Manitoba cites “vital public security considerations” with the shutdown of the hashish enterprise

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The license to the Long Plain First Nation urban reservation business has been suspended for the sale of unregulated cannabis, but it looks like the concerns are related to an unregulated business.

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Angela Stelmakowich FILE: image for display.  Meta Cannabis Supply Company stores that opened in Winnipeg and are operated by National Access Cannabis of Ottawa.  /. FILE: image for display. Meta Cannabis Supply Company stores that opened in Winnipeg and are operated by National Access Cannabis of Ottawa. /.

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Meta Cannabis Supply Co.’s business in the Long Plain First Nation city reserve in Winnipeg, believed to be a first for Manitoba, was stripped after regulators reported it violated provincial requirements.

According to a joint statement by Manitoba Liquor & Lotteries (MBLL) and the Liquor, Gaming and Cannabis Authority of Manitoba (LGCA), the deal is allegedly sanctioned and sells unregulated cannabis from an unlicensed store in the First Nation’s Keeshkeemaquah Reservation.

In addition, according to the agencies, the Madison Street store “sells cannabis made in a facility without a federal production license, which raises significant public safety concerns.”

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MBLL, Manitoba’s exclusive cannabis wholesaler, suspended its retail deal on May 19 with NAC Long Plain Limited Partnership, majority owned by Long Plain First Nation. This in turn resulted in an immediate suspension of the license of the business by LGCA.

Under Manitoba’s Alcohol, Gaming, and Cannabis Control Act, all weed businesses must be licensed by the LGCA. “The store will not be able to sell cannabis until these suspensions are lifted,” said the joint statement, which added that “several requests to Long Plain First Nation to cease this illegal activity went unanswered.”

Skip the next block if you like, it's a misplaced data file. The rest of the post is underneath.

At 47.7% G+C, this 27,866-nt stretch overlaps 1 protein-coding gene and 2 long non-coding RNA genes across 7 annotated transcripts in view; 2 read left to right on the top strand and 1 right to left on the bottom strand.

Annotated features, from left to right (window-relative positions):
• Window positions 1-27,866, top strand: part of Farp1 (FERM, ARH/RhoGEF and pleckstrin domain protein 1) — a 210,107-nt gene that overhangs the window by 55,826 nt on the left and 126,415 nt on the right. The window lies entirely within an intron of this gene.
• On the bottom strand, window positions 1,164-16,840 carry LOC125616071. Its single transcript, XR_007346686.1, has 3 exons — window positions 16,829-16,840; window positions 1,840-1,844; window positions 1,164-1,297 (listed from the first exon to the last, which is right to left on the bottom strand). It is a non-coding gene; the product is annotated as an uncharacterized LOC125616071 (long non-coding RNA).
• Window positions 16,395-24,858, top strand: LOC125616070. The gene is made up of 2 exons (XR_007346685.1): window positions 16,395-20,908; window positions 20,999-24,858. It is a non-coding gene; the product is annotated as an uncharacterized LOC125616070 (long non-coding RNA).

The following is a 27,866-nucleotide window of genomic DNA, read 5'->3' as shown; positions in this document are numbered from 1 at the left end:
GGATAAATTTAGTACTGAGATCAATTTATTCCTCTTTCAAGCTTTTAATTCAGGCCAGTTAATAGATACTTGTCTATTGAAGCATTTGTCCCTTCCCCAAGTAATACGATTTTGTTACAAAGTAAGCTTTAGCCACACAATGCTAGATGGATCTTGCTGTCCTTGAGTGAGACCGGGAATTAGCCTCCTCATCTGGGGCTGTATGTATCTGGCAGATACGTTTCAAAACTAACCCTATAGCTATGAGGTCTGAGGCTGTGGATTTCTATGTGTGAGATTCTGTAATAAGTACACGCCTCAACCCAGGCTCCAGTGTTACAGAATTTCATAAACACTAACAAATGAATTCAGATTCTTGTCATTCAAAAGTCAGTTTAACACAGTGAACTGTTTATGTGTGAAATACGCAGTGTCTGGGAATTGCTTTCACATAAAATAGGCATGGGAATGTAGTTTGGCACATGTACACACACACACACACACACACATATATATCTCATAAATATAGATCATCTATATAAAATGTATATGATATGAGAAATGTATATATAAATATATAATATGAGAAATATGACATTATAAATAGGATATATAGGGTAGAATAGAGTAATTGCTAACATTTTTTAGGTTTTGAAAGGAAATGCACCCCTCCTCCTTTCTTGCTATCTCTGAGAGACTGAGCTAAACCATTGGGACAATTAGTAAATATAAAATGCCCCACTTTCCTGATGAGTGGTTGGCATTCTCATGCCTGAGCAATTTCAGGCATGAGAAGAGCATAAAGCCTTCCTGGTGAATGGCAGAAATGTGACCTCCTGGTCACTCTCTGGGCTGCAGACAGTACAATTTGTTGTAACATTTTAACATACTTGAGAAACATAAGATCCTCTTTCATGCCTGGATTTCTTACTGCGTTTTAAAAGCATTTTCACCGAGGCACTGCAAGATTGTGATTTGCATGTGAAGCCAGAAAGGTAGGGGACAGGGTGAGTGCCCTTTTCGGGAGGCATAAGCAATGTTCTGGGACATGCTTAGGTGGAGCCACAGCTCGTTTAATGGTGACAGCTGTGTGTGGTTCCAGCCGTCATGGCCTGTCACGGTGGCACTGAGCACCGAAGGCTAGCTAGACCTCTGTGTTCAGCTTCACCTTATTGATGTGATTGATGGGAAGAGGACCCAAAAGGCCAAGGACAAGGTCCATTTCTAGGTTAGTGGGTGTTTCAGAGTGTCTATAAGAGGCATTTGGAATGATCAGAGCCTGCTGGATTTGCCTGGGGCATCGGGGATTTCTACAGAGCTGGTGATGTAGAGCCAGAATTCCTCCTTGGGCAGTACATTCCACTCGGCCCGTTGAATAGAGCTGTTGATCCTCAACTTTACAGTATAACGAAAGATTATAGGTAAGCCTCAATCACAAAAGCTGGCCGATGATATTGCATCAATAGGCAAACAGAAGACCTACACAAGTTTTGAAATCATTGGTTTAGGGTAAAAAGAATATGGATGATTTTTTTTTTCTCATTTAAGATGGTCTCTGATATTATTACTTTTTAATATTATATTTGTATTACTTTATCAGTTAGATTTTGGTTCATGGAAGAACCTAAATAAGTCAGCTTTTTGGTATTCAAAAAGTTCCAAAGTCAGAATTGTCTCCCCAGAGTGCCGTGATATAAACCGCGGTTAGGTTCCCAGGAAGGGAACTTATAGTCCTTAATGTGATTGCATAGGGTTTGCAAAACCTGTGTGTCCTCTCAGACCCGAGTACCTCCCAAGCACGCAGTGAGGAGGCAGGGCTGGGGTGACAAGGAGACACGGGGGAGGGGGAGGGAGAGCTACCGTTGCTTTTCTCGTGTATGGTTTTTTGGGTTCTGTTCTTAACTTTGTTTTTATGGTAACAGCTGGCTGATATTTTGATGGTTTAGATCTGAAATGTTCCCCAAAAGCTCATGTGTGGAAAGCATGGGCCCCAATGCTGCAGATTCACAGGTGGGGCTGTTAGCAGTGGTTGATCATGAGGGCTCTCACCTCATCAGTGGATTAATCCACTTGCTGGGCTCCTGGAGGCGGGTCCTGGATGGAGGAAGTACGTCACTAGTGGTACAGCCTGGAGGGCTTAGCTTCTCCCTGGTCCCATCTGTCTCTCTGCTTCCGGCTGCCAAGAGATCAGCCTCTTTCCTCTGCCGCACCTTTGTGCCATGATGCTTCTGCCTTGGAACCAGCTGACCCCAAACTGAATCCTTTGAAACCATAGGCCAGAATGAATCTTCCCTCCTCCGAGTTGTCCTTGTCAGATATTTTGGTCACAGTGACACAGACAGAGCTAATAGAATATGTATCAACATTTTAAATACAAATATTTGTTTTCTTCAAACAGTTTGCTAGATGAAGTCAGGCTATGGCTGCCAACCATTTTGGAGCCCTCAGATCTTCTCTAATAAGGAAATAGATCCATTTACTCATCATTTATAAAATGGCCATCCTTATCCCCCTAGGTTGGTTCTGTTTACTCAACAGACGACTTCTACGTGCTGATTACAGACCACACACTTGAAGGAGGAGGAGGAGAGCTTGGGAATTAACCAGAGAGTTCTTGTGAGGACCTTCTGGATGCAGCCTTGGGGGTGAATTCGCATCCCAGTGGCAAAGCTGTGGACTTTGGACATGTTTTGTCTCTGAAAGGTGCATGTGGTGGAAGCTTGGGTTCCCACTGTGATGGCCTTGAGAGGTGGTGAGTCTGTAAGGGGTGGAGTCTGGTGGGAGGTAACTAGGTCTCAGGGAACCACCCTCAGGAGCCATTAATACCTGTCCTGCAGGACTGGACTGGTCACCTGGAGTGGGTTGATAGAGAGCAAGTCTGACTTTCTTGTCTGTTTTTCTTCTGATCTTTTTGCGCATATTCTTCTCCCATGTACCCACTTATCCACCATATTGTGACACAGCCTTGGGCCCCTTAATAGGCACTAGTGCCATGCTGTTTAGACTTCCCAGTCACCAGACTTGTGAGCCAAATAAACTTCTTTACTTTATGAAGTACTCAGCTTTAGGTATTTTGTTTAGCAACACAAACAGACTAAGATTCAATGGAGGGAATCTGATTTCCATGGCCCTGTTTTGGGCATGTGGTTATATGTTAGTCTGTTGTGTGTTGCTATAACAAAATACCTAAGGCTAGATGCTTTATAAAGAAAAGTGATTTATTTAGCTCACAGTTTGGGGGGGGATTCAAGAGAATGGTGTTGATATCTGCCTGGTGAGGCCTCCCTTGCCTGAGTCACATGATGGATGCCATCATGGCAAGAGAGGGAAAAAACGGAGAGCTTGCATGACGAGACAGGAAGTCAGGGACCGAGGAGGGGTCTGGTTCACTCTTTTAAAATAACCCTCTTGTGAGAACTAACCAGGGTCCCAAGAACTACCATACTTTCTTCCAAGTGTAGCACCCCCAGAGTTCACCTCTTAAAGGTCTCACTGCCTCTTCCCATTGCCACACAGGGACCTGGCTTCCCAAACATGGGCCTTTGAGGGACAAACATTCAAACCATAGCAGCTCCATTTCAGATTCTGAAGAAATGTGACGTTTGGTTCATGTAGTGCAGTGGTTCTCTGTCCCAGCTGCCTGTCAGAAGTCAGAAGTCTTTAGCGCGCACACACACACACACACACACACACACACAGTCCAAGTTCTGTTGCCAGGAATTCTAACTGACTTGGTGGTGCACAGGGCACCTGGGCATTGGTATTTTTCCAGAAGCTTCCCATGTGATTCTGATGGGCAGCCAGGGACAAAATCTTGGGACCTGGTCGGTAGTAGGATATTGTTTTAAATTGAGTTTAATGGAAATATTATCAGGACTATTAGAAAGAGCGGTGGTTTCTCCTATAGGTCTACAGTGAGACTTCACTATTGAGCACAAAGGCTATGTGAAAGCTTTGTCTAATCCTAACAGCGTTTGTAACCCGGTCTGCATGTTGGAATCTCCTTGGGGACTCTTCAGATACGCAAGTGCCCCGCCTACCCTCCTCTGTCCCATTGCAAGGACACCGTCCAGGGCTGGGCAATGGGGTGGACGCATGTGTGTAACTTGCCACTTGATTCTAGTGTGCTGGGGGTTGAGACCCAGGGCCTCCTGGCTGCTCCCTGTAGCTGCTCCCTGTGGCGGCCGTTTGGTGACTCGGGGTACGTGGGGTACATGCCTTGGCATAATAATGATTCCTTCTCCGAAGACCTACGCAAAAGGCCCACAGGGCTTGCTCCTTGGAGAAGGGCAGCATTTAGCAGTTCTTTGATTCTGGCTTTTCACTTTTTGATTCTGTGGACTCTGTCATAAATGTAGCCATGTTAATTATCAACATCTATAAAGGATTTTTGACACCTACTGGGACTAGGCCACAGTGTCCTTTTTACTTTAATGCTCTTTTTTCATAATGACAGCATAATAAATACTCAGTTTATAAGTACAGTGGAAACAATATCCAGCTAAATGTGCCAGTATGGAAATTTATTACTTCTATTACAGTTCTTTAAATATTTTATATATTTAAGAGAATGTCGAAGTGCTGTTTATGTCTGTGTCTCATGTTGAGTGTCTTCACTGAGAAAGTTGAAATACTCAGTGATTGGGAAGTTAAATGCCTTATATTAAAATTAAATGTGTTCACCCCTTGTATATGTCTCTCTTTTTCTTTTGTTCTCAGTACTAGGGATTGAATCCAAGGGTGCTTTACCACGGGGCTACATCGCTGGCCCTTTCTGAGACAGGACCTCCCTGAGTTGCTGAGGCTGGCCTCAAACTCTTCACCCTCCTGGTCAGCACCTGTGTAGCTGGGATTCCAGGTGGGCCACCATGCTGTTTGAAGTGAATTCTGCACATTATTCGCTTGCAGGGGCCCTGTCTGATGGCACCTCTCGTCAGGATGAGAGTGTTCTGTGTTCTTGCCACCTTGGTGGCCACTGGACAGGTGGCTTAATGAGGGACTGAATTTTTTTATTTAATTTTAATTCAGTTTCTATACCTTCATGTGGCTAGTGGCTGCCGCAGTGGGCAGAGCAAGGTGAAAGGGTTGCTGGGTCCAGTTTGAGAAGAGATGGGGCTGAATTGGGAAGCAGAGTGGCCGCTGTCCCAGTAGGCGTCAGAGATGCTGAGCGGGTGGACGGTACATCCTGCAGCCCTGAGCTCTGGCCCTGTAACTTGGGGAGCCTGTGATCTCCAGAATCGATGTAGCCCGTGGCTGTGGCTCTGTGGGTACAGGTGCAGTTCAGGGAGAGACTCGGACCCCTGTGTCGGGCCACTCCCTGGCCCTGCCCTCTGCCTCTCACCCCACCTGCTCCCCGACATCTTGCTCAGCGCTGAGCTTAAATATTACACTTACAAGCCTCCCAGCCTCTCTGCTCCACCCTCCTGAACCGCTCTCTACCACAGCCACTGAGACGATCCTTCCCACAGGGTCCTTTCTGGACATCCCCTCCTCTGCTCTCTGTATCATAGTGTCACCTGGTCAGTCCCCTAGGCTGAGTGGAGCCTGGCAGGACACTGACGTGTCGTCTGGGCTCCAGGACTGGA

A Facebook post posted on a Long Plain First Nation group website reported that the non-compliance was not related to the Madison Street store, but to an unlicensed retail store on the Keeshkeemaquah reservation in Portage la Prairie called Indigenous Bloom partially owned by the band.

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LGCA “took stock of the store’s inventory and controlled it until we resolved the situation,” Winnipeg Free Press quoted Amanda Creasy, director of public affairs for the agency. “But we don’t suspect that they were selling unregulated products.”

The deal is fully compliant, according to Omar Khan, senior vice president of corporate and public affairs at High Tide Inc., which acquired Meta from Winnipeg Free Press last November. “We are keeping all partners to the same standards as we are and, as such, will take the necessary steps in connection with the partnership with Long Plain First Nation,” said Khan.

In terms of compliance, the safety and quality regulations of the Federal Law on Cannabis are intended to help protect public health. There are requirements for growers who grow and manufacture cannabis, as well as industry-wide rules and standards that relate to packaging and labeling requirements, prohibitions on the use of certain ingredients, good production practices, and tracking requirements for seeds to sell, among other things.

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In Manitoba, the cannabis retail licensing framework aims to “ensure that adults who choose cannabis have access to safe products from regulated retailers,” said Kristianne Dechant, CEO of LGCA, in the latest statement.

Breaking the rules also puts the supply chain and the province’s 80 licensed cannabis retailers at risk, suggests Manny Atwal, CEO of MBLL. “Ignoring unlicensed operators who sell unlicensed products jeopardizes the success of licensed businesses,” added Atwal.

MLL can only purchase cannabis from producers licensed by Health Canada.

Cannabis license suspensions in Canada are not very common, although they have occurred. For example, CannTrust’s production license was suspended in the summer of 2019 after the company was cited for non-compliance with certain requirements, including poor safety and improper cannabis storage practices.

It is more common to suspend product sales. For example, sales of certain Bonify products were stopped after two product recalls in late 2018, resulting in no reports of side effects.

More recently, three companies have voluntarily stopped selling certain products, two have concerns about mold and the third has reports of vape pens with a mechanical problem. None of the recalls were associated with side effects or injuries.

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